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Crafting Non-Predictive Strategy, Part I: Deep Understanding Beats Prediction

As Milo and I have argued before, the environments and issues businesses deal with are more complex than traditional strategy models admit.   Business issues today display high levels of uncertainty, they can behave non-linearly, and they can be vulnerable to “Black swans”, i.e. low-probability but high impact events that disrupt even the best formulated strategies.  The added difficulty for strategists and managers is that nonlinear environments often appear linear for an extended time period (think US house prices).  As a result, some conclude that what seems to be an essentially linear pattern (prices fluctuate a bit around a ‘long term trend’ but always rise), are linear in reality – before a radical change occurs that completely disrupts previously assumed patterns (e.g. prices fall dramatically).  In short, people often assume an environment is linear and predictable when in fact the continuity we observe is only a particular case of limited duration.  To make matters worse, with many nonlinear systems change is not nicely spread over the years:  most of the cumulative change occurs in one, single – often dramatic – occurrence.  In the language of engineering, some things don’t “fail gracefully” (e.g. a bridge that breaks suddenly instead of bending slowly).

Not a “graceful failure”.

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Culture of risk vs. culture of uncertainty: a crucial management issue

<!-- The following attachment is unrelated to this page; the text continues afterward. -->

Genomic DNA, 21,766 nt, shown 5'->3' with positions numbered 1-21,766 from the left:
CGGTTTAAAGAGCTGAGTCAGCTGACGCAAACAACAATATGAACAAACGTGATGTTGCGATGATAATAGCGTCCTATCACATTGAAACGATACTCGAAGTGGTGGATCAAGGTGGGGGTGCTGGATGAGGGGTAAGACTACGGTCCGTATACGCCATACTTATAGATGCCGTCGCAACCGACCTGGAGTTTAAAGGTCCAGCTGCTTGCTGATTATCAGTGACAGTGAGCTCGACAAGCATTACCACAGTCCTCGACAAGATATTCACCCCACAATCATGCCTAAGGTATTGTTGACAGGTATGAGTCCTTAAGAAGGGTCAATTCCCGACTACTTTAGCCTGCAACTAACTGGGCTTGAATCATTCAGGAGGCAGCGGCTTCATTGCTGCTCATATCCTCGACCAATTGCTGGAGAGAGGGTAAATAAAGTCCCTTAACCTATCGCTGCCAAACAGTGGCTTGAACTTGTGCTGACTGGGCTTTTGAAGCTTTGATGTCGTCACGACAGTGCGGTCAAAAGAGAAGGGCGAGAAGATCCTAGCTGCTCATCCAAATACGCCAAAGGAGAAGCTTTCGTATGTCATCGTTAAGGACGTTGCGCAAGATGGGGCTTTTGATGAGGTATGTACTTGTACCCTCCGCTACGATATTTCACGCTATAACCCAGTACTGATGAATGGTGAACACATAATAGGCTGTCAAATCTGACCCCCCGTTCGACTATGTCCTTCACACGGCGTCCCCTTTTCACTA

Recently I had a discussion with a friend who is a colonel in the Army about the culture of risk among senior officers and, by extension, in management.  The culture of risk is an important question for any organization.

To understand the culture of risk, we must first distinguish between two types of risks.  Type One risk is where you do something that leads to an error or a bad result.  It’s a reasonable assumption that the majority of our time in school and in higher education is designed to teach us how to reduce such risks.

Type Two risk is the opposite, it is the risk of not doing something that could be valuable.  Of course, the two are linked:  the more one reduces the risk of doing something, the more one increases the risk of not doing something valuable.  The trick, unfortunately, is that we tend to focus more on the Type One than Type Two risks.  On one level, this makes sense:  after all, failure is very visible – a disaster, a lost war, a failed product launch, etc.  In contrast, forfeited opportunity is invisible:  we do not see what valuable things our caution has prevented us from doing, and no one is punished for not having invented something.  Our education, liability laws and corporate governance structure push us towards a culture of Type One risk avoidance, i.e. to reduce the risk of failure (Sarbanes-Oxley anyone?).  This obviously is a problem for innovation in the long term, but it doesn’t even reliably protect us.   If it did nothing else, the financial crisis that began in 2008 has demonstrated that those institutions entrusted to manage risk failed to do so properly.  In short, we focus on risk avoidance at the expense of opportunity creation, and we don’t avoid even risk very well!